Those who follow a morality of ideals aspire to be something like “citizens of the world.”  Those who recognize that morality is rooted in tradition, however, know that “charity starts at home,” as we say.  They recognize, in other words, that it is our families, churches, and local communities—our “little platoons,” Burke called them—that make us into the moral beings that we are.

Given that the family is the quintessential “little platoon,” it is with the imagery of the family that Burke chose to drape the relationship between the citizen and his state.  The English, he wrote, “claim and assert our liberties,” not as deductions from abstract principles, but “as an entailed inheritance derived to us from our forefathers, and to be transmitted to our posterity [.]”  

Burke explains that in giving to “our frame of polity the image of a relation in blood,” the idea of an inheritance conjoins “the constitution of our country with our dearest domestic ties” while “adopting our fundamental laws into the bosom of our family affections [.]”

The turn from a morality of ideals toward a traditional morality that Burke urged has been heeded by many a conservative.  The same, unfortunately, can not be said of Republicans.  Neither do they seem to share his skepticism of Reason.

But if the members of America’s “conservative” party did listen to Burke, maybe they would realize a few things.

First, because the best intentions of even the brightest of folks often have wildly unpredictable consequences, top-down societal schemes for which Big Government is known must be resisted at every turn.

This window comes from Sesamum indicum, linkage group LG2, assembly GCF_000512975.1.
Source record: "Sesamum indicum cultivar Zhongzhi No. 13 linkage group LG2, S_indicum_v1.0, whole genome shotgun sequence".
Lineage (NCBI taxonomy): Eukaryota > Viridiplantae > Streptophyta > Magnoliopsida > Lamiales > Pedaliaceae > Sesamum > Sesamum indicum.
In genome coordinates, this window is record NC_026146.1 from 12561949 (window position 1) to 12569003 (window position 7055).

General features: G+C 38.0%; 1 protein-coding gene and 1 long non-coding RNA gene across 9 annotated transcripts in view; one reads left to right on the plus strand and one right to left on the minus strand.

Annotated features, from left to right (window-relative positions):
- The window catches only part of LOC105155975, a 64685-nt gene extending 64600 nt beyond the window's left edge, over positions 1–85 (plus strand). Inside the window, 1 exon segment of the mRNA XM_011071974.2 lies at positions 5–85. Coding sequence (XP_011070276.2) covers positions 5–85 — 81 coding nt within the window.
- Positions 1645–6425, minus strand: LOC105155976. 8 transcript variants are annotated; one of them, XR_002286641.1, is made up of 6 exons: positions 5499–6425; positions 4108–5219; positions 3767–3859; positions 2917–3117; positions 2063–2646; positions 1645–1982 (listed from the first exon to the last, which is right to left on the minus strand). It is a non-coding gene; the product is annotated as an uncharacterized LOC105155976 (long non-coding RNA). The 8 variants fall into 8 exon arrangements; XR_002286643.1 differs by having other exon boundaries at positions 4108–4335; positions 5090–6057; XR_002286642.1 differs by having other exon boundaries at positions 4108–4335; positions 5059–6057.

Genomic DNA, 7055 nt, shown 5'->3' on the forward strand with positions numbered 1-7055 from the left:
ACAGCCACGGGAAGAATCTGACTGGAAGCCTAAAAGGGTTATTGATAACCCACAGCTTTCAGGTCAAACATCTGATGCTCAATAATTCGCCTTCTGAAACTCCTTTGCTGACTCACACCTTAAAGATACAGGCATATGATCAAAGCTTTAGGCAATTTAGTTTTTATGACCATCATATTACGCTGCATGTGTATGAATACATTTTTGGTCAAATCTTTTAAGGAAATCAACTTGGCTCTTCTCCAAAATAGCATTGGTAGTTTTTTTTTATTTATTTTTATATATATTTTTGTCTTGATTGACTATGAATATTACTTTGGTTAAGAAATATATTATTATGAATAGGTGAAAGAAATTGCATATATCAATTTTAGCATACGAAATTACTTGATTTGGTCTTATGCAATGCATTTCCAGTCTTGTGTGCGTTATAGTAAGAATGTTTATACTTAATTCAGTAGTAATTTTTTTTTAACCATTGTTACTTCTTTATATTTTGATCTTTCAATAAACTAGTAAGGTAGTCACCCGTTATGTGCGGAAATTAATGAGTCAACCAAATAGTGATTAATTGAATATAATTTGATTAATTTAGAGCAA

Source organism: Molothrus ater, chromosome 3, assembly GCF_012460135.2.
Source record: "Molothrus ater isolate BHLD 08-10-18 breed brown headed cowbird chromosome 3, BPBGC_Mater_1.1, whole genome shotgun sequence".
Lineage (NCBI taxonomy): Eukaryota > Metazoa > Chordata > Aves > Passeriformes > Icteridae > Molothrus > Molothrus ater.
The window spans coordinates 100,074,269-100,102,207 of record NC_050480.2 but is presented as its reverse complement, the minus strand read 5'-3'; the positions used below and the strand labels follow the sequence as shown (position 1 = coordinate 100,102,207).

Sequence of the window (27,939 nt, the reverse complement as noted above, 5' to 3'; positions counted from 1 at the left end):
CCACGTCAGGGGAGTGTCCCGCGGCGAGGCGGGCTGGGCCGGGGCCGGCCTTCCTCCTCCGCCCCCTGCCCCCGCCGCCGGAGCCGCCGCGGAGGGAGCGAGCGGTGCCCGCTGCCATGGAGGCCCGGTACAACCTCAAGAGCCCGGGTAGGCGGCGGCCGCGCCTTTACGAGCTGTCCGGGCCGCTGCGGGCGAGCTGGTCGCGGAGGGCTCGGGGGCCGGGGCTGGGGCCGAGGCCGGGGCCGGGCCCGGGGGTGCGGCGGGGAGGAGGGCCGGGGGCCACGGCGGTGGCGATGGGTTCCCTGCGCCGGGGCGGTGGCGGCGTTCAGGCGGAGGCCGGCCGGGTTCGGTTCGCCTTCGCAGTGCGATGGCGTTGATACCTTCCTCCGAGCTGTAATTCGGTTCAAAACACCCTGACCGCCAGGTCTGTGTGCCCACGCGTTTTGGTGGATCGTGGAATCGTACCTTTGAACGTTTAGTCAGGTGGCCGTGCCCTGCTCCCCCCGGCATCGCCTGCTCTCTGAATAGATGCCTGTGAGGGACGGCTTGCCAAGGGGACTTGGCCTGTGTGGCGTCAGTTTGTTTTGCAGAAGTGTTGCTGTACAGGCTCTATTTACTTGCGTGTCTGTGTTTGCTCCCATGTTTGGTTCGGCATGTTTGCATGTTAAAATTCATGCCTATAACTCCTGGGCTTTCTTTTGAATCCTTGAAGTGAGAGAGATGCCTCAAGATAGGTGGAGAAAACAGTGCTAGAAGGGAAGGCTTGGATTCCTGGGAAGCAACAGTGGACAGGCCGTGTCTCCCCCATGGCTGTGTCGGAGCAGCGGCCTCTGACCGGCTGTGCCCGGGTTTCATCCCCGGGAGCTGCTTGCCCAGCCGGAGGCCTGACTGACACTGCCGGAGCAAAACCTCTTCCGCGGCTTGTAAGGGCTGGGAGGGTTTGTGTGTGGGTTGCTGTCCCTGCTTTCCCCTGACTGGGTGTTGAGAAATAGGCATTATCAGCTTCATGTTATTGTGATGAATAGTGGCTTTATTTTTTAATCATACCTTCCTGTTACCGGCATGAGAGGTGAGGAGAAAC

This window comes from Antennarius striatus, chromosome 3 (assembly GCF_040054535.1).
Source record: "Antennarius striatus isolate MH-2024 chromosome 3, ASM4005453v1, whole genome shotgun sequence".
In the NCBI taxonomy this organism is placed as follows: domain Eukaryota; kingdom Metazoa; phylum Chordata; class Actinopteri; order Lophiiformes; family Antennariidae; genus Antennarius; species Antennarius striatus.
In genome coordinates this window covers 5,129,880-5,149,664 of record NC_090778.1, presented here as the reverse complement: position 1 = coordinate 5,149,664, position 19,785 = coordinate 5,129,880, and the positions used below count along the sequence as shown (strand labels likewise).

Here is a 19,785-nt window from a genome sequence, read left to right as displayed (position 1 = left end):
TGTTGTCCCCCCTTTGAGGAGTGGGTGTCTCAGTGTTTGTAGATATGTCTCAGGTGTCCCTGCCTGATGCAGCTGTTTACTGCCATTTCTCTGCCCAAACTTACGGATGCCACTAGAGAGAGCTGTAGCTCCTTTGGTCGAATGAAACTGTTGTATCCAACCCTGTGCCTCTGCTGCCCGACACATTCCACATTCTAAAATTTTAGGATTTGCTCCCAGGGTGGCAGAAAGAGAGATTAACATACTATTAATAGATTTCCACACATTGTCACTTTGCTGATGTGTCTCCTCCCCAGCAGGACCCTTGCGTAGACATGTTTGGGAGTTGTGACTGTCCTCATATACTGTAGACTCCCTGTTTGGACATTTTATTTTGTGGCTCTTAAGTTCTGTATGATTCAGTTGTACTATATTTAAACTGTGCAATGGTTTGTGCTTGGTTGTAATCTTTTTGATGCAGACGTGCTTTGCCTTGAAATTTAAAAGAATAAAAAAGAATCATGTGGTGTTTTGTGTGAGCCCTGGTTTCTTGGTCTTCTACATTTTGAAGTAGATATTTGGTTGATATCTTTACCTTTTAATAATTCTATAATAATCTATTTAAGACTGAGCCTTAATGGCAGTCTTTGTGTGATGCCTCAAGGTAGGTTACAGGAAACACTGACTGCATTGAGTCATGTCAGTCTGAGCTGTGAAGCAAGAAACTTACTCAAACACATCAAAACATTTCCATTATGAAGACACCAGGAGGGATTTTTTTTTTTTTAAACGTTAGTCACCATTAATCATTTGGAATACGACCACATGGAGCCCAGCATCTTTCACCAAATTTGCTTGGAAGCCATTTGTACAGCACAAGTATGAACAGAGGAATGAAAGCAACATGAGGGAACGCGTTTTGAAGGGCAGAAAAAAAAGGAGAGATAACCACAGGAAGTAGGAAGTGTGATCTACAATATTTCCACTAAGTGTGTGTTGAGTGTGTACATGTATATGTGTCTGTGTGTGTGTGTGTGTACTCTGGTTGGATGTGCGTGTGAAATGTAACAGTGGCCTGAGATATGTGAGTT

Translation: a genuinely federal, or constitutional, government of the sort mapped out by the Founders must be the goal for which every conservative works.

Second, national defense is one thing.  International crusades or wars for Freedom or Democracy or any other ideal are something else entirely.  Every conservative must recognize them for the utopian, and inevitably destructive, fantasies that they are.   

Third, massive third-world immigration of the kind that America has been promoting for nearly a half-of-a-century conservatives must strive to end.  The morality embodied by our institutions generally, and our constitutional institutions particularly, is culturally-specific.  That is, it is Eurocentric.  The vast majority of today’s immigrants are strangers to Western moral norms, when they aren’t outright hostile toward them.  And in any event, not only are there no institutional arrangements in place to encourage them to become literate in our ways.   The spirit of our times encourages non-Western immigrants to resist assimilation.